Why do I get the same number when using rand/srand in a function before main?

Why am I getting a different random number each time I run my code in main, but when I run it in a function I am getting a static number?

(1) Random number in Main…

int main()
{
    srand(time(0));
    int loot = 1+(rand()%9);
    cout << loot;
    return 0;
}

(2) Random Number in a function outside of main…

using namespace std;

void lootTable(){
    srand(time(0));
    int loot = 1+(rand()%9);
    cout << loot;
}

int main()
{

    cout << lootTable;
    return 0;
}

Answer

Right off the bat, you should know what the line std::cout << lootTable; does in your original code. It is equivalent to std::cout << <address of lootTable function>;, which is a non-zero value, which gets converted to a bool, which then results in printing 1. When compiling, it is highly recommended to enable warnings, with at least -Wall -Wextra. You would have been warned about this issue right off the bat.

To call a function, you must always use the parameter list, (), even if it’s empty.

srand() should only be called once in a program. It seeds your PRNG (Pseudo Random Number Generator), and we only seed a PRNG once. Easiest way is at the beginning of main().

#include <cstdlib>
#include <ctime>
#include <iostream>

int lootTable() { return 1 + std::rand() % 9; }

int main() {
  std::srand(std::time(0));
  for (int i = 0; i < 10; ++i) {
    std::cout << lootTable() << ' ';
  }
  std::cout << 'n';
}

Output of two separate runs:

~/tmp 
❯ ./a.out 
5 5 3 8 1 2 1 9 8 8 

~/tmp 
❯ ./a.out 
6 5 5 7 8 7 5 6 8 4

Let’s look at looTable(). I have used the signature from your attempt at answering your own question. Let’s look at it piece by piece.

int lootTable()

This one’s pretty straightforward. The first part, int, means that the function returns an integer. So your function must have at least one return statement. Your initial version had a void return type, meaning the function wouldn’t return a value. That was likely not correct for your intended use.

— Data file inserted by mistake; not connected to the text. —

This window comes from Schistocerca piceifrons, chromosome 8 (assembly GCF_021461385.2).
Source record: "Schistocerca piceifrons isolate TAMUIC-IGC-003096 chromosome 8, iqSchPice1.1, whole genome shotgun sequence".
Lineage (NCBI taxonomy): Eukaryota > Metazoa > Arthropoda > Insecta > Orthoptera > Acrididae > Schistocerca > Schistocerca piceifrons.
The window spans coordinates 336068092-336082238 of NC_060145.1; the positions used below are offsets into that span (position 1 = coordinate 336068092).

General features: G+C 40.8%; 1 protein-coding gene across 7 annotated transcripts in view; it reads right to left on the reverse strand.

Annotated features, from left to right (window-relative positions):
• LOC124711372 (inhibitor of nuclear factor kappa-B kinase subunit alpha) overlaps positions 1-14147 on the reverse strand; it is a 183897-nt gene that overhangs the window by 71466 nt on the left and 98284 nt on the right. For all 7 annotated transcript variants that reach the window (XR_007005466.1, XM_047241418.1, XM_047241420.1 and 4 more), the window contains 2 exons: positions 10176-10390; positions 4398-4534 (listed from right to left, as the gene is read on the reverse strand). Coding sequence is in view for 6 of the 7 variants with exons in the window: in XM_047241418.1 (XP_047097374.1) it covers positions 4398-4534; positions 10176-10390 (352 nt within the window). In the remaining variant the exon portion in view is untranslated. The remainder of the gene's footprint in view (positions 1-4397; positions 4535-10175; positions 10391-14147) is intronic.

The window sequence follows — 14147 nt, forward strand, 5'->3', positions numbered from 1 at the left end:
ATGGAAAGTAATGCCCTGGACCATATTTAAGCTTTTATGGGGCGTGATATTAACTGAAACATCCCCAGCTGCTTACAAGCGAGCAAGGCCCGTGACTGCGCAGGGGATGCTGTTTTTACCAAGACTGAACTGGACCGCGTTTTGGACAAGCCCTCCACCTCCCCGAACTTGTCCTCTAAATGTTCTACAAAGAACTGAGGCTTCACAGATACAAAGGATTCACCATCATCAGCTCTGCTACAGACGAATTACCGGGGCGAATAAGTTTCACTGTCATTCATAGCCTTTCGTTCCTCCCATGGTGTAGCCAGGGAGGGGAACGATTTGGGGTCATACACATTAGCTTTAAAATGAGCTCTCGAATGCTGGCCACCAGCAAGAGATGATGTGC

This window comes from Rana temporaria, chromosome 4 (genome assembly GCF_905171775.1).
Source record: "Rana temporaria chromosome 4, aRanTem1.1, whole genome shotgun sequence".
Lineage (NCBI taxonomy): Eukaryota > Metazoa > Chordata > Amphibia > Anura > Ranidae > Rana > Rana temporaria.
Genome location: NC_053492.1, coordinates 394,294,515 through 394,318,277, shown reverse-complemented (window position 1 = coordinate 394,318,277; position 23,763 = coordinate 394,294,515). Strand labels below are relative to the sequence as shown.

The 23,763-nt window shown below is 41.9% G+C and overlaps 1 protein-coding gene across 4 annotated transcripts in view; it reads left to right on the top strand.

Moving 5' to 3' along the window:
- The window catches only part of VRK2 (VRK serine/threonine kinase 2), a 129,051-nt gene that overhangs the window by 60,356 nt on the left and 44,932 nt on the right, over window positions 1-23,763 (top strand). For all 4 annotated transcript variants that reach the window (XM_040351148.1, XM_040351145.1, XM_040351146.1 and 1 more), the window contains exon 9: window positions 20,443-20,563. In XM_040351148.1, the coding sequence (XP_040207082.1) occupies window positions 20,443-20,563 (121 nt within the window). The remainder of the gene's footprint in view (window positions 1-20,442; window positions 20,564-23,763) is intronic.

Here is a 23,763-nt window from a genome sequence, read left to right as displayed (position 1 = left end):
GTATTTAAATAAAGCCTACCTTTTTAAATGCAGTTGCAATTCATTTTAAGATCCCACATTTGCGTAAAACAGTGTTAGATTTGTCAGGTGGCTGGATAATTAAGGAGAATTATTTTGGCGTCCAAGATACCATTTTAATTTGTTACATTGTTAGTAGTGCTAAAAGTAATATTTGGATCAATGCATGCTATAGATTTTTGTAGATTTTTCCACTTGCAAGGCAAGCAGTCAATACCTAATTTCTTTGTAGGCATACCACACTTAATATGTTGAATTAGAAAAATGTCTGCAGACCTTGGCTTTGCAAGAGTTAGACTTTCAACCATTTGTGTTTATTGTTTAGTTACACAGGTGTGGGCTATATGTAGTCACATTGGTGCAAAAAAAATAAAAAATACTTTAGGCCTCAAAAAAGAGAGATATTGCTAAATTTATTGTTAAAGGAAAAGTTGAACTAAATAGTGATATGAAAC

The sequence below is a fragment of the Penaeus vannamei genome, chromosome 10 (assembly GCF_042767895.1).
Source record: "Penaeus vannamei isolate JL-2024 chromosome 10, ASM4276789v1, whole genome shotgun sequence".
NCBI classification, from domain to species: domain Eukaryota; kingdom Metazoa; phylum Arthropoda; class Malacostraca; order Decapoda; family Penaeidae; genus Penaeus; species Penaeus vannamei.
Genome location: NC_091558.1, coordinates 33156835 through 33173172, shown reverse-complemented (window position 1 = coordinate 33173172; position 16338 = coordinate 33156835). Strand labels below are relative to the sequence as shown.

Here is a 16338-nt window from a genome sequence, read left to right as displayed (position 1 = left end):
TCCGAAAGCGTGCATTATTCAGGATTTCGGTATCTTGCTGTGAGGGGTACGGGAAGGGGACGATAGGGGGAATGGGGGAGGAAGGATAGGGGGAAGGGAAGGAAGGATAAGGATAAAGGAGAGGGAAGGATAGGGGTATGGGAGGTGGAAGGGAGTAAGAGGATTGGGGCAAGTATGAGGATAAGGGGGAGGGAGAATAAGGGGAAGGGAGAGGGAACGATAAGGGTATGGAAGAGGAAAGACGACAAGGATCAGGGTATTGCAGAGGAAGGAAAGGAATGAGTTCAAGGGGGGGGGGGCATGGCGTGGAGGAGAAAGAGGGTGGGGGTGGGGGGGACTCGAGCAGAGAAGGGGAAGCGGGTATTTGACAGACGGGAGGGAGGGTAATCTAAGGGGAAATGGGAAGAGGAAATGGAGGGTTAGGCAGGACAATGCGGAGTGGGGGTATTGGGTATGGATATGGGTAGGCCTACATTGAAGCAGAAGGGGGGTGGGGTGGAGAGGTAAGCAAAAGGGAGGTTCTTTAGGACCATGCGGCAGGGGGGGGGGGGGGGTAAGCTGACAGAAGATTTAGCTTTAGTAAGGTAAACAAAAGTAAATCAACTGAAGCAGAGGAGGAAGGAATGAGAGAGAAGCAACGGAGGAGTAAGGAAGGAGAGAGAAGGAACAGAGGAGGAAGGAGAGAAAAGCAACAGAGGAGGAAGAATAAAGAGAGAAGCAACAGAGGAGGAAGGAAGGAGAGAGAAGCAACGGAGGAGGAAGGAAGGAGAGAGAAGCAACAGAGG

Then, in your attempted answer, you got the return type fixed, but then failed to actually return anything, hence the downvotes.

The second part is the name, which you seem to have down, there were no issues calling the function.

The third part is the parameter list, which is empty in your case. Again, there doesn’t appear to be an issue here.


What you should be doing instead of using srand()/rand() is utilizing <random>. It’s randomness is less deterministic, and it separates the PRNG from the type of distribution that you want. The code below uses a std::uniform_int_distribution, which means every value has an equal chance of appearing. For a loot table, you might prefer a std::normal_distribution or std::lognormal_distribution or whatever floats your boat if you have different categories of loot.

Below is a short example program:

#include <iostream>
#include <random>

int lootTable() {
  static std::mt19937 prng(std::random_device{}());
  static std::uniform_int_distribution<int> values(1, 9);

  return values(prng);
}

int main() {
  for (int i = 0; i < 10; ++i) {
    std::cout << lootTable() << ' ';
  }
  std::cout << 'n';
}

Output of two separate runs:

~/tmp 
❯ ./a.out 
2 6 7 8 2 1 8 7 8 5 

~/tmp 
❯ ./a.out 
9 5 7 8 4 5 8 8 1 7

The static keyword allows the PRNG and distribution objects to persist between function calls. In other words, they won’t be re-created every time the function is called. This allows them to behave optimally for the duration of your program.

SLIGHT TANGENT:
Seeding std::mt19937 with a single 32-bit value is less than ideal, but it suffices for the purposes of a small program. Proper seeding would require enough extra work that wrapping std::mt19937 with a class to ensure full seeding would be ideal. But given the contention that showing <random> was already too far off topic, I will not demonstrate any code. But here’s a link if you’re curious: https://kristerw.blogspot.com/2017/05/seeding-stdmt19937-random-number-engine.html